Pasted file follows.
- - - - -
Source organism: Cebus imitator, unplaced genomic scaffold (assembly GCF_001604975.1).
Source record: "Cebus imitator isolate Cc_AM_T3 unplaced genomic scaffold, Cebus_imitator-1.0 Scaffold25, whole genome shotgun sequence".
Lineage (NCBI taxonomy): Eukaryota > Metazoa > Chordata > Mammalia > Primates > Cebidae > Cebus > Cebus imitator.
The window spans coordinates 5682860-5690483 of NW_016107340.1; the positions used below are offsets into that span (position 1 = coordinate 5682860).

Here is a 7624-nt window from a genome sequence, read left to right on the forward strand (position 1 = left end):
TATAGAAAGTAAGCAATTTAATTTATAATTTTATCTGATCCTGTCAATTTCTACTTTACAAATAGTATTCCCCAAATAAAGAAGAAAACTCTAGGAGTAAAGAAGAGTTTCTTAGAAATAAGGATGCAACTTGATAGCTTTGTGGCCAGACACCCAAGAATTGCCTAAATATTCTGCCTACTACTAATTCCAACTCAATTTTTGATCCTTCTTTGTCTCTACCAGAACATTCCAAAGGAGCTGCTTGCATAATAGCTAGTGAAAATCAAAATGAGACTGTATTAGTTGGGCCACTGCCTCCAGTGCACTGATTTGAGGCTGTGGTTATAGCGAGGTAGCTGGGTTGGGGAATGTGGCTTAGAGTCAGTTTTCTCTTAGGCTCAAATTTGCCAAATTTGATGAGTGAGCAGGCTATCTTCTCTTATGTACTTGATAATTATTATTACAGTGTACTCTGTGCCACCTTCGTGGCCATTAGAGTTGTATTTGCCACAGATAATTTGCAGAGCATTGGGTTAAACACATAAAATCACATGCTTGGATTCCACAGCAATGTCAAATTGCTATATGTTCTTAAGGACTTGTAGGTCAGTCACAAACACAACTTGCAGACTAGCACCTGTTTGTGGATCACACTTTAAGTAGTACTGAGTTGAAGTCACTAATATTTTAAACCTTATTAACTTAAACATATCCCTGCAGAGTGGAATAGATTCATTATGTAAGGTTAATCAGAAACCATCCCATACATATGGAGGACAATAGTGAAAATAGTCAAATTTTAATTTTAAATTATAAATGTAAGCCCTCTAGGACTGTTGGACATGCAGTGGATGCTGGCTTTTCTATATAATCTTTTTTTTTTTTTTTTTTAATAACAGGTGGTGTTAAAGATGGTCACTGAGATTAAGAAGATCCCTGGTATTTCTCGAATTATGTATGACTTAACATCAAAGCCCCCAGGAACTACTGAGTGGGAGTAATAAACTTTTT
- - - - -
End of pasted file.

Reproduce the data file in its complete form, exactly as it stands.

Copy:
Source organism: Cebus imitator, unplaced genomic scaffold (assembly GCF_001604975.1).
Source record: "Cebus imitator isolate Cc_AM_T3 unplaced genomic scaffold, Cebus_imitator-1.0 Scaffold25, whole genome shotgun sequence".
Lineage (NCBI taxonomy): Eukaryota > Metazoa > Chordata > Mammalia > Primates > Cebidae > Cebus > Cebus imitator.
The window spans coordinates 5682860-5690483 of NW_016107340.1; the positions used below are offsets into that span (position 1 = coordinate 5682860).

Here is a 7624-nt window from a genome sequence, read left to right on the forward strand (position 1 = left end):
TATAGAAAGTAAGCAATTTAATTTATAATTTTATCTGATCCTGTCAATTTCTACTTTACAAATAGTATTCCCCAAATAAAGAAGAAAACTCTAGGAGTAAAGAAGAGTTTCTTAGAAATAAGGATGCAACTTGATAGCTTTGTGGCCAGACACCCAAGAATTGCCTAAATATTCTGCCTACTACTAATTCCAACTCAATTTTTGATCCTTCTTTGTCTCTACCAGAACATTCCAAAGGAGCTGCTTGCATAATAGCTAGTGAAAATCAAAATGAGACTGTATTAGTTGGGCCACTGCCTCCAGTGCACTGATTTGAGGCTGTGGTTATAGCGAGGTAGCTGGGTTGGGGAATGTGGCTTAGAGTCAGTTTTCTCTTAGGCTCAAATTTGCCAAATTTGATGAGTGAGCAGGCTATCTTCTCTTATGTACTTGATAATTATTATTACAGTGTACTCTGTGCCACCTTCGTGGCCATTAGAGTTGTATTTGCCACAGATAATTTGCAGAGCATTGGGTTAAACACATAAAATCACATGCTTGGATTCCACAGCAATGTCAAATTGCTATATGTTCTTAAGGACTTGTAGGTCAGTCACAAACACAACTTGCAGACTAGCACCTGTTTGTGGATCACACTTTAAGTAGTACTGAGTTGAAGTCACTAATATTTTAAACCTTATTAACTTAAACATATCCCTGCAGAGTGGAATAGATTCATTATGTAAGGTTAATCAGAAACCATCCCATACATATGGAGGACAATAGTGAAAATAGTCAAATTTTAATTTTAAATTATAAATGTAAGCCCTCTAGGACTGTTGGACATGCAGTGGATGCTGGCTTTTCTATATAATCTTTTTTTTTTTTTTTTTTAATAACAGGTGGTGTTAAAGATGGTCACTGAGATTAAGAAGATCCCTGGTATTTCTCGAATTATGTATGACTTAACATCAAAGCCCCCAGGAACTACTGAGTGGGAGTAATAAACTTTTT